Right now there are approximately 40 million student loans totaling over $1 Trillion. Today the average student loan borrower leaves college with $25,000 in student loan debt; it is not uncommon for some new graduates to have over $100,000 in student loan debt. This year, for the first time in history, total outstanding student loan debt is now higher than total credit card debt. According to industry estimates 11.2% of student loans are in default. With the economy in the tank and jobs scarce, it’s no wonder student loan borrowers are frustrated.
Because most student loans do not require payment while the student is in school, it’s easy to accumulate debt and not understand the impact of a mounting debt. This combined with a lack of financial literacy, compound interest and dismal job prospects can devastate a student’s financial outlook. For these reasons we’ve dedicated a significant resources to assist students and prospective clients in resolving their outstanding student loan debt.
There are basically two types of student loans; Federal and Private. Both types of loans may only be used for educational related expenses. These expenses include tuition, housing, food and books. Generally speaking, to qualify for student loans you must be enrolled full time at an accredited or approved university, college or trade school.
The primary differences between Federal and Private student loans are Federal Student Loans are made directly by and guaranteed by the Federal Government, Private Student Loans are made directly from private lenders such as banks and credit unions and may or may not be guaranteed by the government.
The other difference between the two is Federal Student Loans are granted (to some degree) based on need. Private Student Loans are based solely on your creditworthiness and ability to pay.
Below are more details related to the most common types of Federal Student Loans:
Federal Student Loans
Perkins Loan- A Federal Perkins loan is a low interest (generally around 5%) loan for undergraduate and graduate students with “exceptional” financial need. Perkins Loans are awarded by the individual schools and are guaranteed by the Federal Government. Perkins Loans have limits as to how much can be borrowed and are granted primarily to freshman and sophomore students. To qualify for a Perkins student loan, you must be a U.S. citizen, permanent resident or eligible non-citizenenrolled in an eligible school at least half time. You must have satisfactory academic progress, no unresolved default on educational loans and satisfy all Selective Service requirements.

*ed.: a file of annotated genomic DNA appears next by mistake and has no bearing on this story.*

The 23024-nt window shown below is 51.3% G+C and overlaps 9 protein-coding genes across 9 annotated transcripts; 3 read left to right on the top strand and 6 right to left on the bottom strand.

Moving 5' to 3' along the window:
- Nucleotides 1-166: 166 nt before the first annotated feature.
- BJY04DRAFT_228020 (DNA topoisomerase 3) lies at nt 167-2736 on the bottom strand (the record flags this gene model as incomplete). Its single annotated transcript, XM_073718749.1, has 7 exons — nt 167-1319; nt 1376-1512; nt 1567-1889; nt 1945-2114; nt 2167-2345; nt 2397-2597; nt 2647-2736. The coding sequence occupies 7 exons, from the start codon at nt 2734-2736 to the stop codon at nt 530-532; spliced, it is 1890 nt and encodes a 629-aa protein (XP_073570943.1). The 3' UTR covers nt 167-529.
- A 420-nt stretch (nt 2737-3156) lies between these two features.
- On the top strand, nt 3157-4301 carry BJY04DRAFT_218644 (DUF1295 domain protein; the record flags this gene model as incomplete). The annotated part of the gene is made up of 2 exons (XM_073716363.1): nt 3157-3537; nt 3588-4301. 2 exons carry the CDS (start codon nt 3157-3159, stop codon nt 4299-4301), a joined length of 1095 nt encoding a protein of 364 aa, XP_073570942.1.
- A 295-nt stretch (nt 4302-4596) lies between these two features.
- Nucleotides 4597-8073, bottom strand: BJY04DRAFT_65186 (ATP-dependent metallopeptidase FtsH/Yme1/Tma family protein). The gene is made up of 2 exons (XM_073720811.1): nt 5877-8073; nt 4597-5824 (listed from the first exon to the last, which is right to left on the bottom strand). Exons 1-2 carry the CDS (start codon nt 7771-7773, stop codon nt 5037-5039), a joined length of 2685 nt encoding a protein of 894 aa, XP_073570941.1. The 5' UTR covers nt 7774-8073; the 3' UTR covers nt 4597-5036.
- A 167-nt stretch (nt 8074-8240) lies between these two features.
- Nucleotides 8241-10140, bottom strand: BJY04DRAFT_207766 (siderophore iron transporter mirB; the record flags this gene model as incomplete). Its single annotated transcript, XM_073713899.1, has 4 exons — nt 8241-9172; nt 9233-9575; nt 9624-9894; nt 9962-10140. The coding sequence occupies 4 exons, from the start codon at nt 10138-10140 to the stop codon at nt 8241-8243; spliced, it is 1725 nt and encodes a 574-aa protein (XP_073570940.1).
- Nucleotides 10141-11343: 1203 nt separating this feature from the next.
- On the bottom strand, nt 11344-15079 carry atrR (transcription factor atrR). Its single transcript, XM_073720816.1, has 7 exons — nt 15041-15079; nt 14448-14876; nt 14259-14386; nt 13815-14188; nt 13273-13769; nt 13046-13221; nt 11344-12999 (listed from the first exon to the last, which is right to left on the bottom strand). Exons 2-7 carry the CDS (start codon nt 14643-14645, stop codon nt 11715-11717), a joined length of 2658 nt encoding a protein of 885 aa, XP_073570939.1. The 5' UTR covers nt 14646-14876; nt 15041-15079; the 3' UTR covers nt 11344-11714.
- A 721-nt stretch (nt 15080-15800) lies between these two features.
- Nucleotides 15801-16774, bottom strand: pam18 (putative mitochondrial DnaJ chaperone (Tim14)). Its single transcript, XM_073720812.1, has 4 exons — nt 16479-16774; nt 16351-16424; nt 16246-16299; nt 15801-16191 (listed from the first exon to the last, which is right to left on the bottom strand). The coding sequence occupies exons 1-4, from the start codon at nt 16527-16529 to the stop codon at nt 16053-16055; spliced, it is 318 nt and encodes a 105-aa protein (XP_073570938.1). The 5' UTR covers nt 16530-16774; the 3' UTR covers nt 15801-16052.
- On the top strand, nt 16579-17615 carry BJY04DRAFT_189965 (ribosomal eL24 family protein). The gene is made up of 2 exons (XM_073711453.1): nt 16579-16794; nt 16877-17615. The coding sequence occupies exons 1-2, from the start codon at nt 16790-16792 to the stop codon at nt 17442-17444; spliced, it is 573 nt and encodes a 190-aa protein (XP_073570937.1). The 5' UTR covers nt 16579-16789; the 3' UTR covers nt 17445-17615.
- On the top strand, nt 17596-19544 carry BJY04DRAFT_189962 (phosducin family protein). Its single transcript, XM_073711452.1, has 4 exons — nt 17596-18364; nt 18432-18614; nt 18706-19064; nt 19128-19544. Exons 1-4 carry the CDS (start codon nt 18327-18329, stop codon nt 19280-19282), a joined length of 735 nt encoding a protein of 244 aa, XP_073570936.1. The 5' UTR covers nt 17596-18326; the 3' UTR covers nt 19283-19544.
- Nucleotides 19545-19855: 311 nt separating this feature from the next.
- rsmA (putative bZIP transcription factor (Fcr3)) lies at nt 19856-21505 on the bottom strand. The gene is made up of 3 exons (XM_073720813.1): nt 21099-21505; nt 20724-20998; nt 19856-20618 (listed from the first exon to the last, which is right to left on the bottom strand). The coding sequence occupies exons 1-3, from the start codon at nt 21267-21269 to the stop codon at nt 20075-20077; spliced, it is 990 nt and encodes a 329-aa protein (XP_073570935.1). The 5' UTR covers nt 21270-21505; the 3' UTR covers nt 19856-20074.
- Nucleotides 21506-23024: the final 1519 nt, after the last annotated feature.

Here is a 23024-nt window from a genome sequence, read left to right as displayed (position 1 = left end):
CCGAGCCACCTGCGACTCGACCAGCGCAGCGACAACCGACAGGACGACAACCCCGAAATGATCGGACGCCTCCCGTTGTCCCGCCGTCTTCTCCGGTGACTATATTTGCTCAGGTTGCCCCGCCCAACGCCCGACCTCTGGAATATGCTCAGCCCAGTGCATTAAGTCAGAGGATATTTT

Stafford Loan – A Stafford loan is presently the most common type of student loan. Stafford Loans are awarded based on financial need. To qualify for a Perkins student loan, you must be a U.S. citizen, permanent resident or eligible non-citizenenrolled in an eligible school at least half time. You must have satisfactory academic progress, no unresolved default on educational loans and satisfy all Selective Service requirements. Stafford Loans have limits. There are two basic types of Stafford Loans; subsidized and unsubsidized. The primary difference between the two loans is; a subsidized loan, interest does not begin to accrue until after graduation. For unsubsidized loans, interest begins at the time of distribution.
PLUS Loan – Are federally insured and obtained by parents of students as well as being made directly to graduate students. PLUS Loans essentially have no limits and allow borrowers to borrow the total amount of educational expenses, including college including tuition, housing, food and books. PLUS Loans are granted based on creditworthiness and ability to pay. You must have good credit and demonstrate an ability to repay the loan.